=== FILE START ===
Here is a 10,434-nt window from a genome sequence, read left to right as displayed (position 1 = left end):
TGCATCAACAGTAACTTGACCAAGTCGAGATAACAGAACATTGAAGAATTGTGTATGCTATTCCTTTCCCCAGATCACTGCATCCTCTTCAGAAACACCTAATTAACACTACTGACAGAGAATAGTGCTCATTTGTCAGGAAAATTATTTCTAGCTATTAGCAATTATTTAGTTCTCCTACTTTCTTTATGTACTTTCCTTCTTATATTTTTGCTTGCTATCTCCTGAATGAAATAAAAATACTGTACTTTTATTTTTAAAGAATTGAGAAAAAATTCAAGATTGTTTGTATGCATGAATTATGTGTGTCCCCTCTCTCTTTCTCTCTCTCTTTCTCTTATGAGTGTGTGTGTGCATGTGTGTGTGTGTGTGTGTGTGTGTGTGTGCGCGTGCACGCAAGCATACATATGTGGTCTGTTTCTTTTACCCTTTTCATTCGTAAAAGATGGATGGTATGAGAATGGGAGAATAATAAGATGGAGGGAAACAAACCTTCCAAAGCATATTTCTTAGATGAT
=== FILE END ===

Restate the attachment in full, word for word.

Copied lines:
Here is a 10,434-nt window from a genome sequence, read left to right as displayed (position 1 = left end):
TGCATCAACAGTAACTTGACCAAGTCGAGATAACAGAACATTGAAGAATTGTGTATGCTATTCCTTTCCCCAGATCACTGCATCCTCTTCAGAAACACCTAATTAACACTACTGACAGAGAATAGTGCTCATTTGTCAGGAAAATTATTTCTAGCTATTAGCAATTATTTAGTTCTCCTACTTTCTTTATGTACTTTCCTTCTTATATTTTTGCTTGCTATCTCCTGAATGAAATAAAAATACTGTACTTTTATTTTTAAAGAATTGAGAAAAAATTCAAGATTGTTTGTATGCATGAATTATGTGTGTCCCCTCTCTCTTTCTCTCTCTCTTTCTCTTATGAGTGTGTGTGTGCATGTGTGTGTGTGTGTGTGTGTGTGTGTGTGCGCGTGCACGCAAGCATACATATGTGGTCTGTTTCTTTTACCCTTTTCATTCGTAAAAGATGGATGGTATGAGAATGGGAGAATAATAAGATGGAGGGAAACAAACCTTCCAAAGCATATTTCTTAGATGAT